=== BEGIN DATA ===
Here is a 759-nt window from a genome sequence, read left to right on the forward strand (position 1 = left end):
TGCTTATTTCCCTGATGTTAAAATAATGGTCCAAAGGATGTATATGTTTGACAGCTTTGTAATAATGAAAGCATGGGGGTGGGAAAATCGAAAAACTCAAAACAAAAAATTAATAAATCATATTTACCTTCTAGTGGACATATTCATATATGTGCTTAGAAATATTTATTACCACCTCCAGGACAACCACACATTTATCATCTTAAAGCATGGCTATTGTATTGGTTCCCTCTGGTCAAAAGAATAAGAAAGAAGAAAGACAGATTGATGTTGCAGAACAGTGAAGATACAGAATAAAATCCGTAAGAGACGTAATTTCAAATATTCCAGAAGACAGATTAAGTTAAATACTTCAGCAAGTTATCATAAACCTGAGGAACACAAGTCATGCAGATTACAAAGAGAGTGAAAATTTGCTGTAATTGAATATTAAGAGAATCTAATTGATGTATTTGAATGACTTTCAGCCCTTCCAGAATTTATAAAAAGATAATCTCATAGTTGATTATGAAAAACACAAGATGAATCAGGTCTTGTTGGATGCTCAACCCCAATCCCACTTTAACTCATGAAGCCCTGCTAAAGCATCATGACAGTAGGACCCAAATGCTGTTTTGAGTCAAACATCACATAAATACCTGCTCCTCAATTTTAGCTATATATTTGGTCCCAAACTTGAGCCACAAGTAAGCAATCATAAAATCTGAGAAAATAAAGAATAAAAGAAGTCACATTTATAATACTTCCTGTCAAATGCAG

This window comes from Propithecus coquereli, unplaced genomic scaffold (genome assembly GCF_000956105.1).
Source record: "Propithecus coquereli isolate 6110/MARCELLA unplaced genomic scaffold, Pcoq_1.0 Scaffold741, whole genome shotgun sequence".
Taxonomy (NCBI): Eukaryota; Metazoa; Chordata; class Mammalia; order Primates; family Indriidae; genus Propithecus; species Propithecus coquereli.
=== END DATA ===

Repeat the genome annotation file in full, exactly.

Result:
Here is a 759-nt window from a genome sequence, read left to right on the forward strand (position 1 = left end):
TGCTTATTTCCCTGATGTTAAAATAATGGTCCAAAGGATGTATATGTTTGACAGCTTTGTAATAATGAAAGCATGGGGGTGGGAAAATCGAAAAACTCAAAACAAAAAATTAATAAATCATATTTACCTTCTAGTGGACATATTCATATATGTGCTTAGAAATATTTATTACCACCTCCAGGACAACCACACATTTATCATCTTAAAGCATGGCTATTGTATTGGTTCCCTCTGGTCAAAAGAATAAGAAAGAAGAAAGACAGATTGATGTTGCAGAACAGTGAAGATACAGAATAAAATCCGTAAGAGACGTAATTTCAAATATTCCAGAAGACAGATTAAGTTAAATACTTCAGCAAGTTATCATAAACCTGAGGAACACAAGTCATGCAGATTACAAAGAGAGTGAAAATTTGCTGTAATTGAATATTAAGAGAATCTAATTGATGTATTTGAATGACTTTCAGCCCTTCCAGAATTTATAAAAAGATAATCTCATAGTTGATTATGAAAAACACAAGATGAATCAGGTCTTGTTGGATGCTCAACCCCAATCCCACTTTAACTCATGAAGCCCTGCTAAAGCATCATGACAGTAGGACCCAAATGCTGTTTTGAGTCAAACATCACATAAATACCTGCTCCTCAATTTTAGCTATATATTTGGTCCCAAACTTGAGCCACAAGTAAGCAATCATAAAATCTGAGAAAATAAAGAATAAAAGAAGTCACATTTATAATACTTCCTGTCAAATGCAG

This window comes from Propithecus coquereli, unplaced genomic scaffold (genome assembly GCF_000956105.1).
Source record: "Propithecus coquereli isolate 6110/MARCELLA unplaced genomic scaffold, Pcoq_1.0 Scaffold741, whole genome shotgun sequence".
Taxonomy (NCBI): Eukaryota; Metazoa; Chordata; class Mammalia; order Primates; family Indriidae; genus Propithecus; species Propithecus coquereli.